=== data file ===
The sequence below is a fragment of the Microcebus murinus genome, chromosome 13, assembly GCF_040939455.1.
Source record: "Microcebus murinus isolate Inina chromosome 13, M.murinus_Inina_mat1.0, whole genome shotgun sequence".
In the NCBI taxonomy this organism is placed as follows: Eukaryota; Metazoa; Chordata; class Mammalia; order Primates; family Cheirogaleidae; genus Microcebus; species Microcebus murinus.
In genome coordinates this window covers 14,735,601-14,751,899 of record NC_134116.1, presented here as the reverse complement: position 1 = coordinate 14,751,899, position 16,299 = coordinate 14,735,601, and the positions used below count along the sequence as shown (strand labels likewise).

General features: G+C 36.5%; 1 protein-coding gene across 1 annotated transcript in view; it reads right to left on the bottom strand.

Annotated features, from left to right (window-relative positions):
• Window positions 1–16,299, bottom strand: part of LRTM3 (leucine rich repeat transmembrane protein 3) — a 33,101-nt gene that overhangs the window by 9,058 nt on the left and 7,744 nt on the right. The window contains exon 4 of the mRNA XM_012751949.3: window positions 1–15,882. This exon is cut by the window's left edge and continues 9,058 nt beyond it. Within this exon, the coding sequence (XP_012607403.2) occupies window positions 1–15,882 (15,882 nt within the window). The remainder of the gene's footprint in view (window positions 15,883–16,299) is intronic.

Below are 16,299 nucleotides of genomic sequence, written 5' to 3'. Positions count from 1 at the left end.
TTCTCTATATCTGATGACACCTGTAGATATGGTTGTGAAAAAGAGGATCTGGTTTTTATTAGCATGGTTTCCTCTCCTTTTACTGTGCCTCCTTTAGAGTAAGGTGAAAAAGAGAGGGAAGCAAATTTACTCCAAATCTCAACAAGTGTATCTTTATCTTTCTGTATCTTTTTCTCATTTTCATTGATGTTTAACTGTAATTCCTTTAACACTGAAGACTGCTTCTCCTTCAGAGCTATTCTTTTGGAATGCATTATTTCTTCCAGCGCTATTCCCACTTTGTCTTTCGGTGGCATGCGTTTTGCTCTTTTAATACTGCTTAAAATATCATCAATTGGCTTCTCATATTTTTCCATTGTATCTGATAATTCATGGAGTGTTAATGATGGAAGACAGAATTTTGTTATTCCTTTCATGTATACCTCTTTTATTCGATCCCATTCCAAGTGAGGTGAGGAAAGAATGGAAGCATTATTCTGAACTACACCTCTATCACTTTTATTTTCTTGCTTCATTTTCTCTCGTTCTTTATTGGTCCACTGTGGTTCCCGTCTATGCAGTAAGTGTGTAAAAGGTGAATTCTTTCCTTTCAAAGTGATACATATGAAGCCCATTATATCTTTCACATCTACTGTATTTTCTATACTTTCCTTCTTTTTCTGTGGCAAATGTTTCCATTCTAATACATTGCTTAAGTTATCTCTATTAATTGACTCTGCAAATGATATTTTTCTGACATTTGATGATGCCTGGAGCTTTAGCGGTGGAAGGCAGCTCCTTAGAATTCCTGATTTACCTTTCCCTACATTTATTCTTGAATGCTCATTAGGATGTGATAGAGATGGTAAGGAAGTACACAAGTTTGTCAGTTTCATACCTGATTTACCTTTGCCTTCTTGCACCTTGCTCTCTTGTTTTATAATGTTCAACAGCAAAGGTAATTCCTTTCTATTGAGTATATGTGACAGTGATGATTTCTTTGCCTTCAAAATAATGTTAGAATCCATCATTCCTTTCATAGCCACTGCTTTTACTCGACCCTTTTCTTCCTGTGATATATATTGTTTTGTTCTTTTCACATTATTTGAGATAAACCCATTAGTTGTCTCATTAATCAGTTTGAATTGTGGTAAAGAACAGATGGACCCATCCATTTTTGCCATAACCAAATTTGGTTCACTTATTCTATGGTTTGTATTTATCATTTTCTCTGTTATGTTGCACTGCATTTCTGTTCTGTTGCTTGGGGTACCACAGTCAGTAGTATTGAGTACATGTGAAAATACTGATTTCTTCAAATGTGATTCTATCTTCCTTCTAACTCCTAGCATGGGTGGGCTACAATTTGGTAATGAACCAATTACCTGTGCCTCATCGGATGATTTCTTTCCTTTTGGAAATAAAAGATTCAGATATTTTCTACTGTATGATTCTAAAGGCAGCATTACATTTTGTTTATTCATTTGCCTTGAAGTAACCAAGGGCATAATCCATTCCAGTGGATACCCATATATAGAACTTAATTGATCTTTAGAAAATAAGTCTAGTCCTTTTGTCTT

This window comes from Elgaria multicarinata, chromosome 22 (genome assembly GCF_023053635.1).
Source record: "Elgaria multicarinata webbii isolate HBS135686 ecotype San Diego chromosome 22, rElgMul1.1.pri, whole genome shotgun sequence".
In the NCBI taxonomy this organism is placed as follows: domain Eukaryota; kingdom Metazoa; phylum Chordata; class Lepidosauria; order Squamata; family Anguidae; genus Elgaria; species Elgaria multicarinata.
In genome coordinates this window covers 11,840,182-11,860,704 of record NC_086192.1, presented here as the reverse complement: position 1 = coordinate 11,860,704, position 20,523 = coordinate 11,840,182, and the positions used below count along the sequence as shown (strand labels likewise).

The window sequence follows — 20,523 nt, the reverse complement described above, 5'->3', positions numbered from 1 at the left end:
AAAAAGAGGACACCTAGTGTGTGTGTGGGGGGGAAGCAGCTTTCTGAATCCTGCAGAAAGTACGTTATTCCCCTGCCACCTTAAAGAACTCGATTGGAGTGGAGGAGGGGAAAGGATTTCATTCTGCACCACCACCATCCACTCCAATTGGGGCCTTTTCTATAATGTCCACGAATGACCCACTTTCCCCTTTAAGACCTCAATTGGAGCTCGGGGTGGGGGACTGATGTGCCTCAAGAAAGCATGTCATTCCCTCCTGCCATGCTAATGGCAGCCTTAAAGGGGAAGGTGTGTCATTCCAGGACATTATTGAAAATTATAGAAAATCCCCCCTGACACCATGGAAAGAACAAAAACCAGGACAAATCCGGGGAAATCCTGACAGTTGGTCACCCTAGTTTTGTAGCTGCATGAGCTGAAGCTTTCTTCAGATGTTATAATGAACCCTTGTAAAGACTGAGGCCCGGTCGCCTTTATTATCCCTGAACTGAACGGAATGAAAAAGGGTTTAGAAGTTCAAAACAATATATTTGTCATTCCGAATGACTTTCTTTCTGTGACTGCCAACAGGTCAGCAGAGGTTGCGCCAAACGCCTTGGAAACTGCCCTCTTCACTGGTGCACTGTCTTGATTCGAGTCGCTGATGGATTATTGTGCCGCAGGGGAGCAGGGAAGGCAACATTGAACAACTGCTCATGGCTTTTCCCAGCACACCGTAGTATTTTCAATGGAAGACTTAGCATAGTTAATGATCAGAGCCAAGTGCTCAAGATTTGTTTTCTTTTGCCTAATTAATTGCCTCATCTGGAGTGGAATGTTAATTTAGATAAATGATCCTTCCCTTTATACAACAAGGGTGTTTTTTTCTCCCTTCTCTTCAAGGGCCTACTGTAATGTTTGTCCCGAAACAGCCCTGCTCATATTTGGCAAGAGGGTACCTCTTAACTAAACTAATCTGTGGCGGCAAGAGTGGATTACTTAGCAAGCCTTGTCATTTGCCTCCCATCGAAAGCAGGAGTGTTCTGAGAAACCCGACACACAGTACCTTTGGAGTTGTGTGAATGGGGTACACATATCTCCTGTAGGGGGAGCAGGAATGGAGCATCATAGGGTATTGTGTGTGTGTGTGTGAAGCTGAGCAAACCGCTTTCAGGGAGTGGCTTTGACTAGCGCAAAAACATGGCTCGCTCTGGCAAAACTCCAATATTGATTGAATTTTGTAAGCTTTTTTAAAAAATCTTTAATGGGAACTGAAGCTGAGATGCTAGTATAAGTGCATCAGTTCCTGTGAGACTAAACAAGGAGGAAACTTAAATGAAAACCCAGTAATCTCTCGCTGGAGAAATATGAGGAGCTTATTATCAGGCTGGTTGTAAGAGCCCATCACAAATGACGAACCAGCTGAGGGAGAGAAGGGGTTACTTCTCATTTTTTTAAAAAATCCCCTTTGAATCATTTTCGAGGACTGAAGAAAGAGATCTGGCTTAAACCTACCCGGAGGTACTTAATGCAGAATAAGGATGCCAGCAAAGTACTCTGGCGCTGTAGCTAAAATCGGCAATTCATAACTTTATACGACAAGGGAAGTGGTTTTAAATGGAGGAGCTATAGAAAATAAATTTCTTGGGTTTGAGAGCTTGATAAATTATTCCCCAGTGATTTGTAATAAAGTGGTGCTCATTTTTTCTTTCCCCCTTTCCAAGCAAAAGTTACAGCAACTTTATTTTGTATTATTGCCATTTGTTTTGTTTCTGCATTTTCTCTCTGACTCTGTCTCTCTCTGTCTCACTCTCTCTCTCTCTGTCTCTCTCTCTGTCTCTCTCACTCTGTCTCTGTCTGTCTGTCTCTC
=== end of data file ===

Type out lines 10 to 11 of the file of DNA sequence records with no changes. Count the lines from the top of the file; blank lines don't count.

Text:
This window comes from Elgaria multicarinata, chromosome 22 (genome assembly GCF_023053635.1).
Source record: "Elgaria multicarinata webbii isolate HBS135686 ecotype San Diego chromosome 22, rElgMul1.1.pri, whole genome shotgun sequence".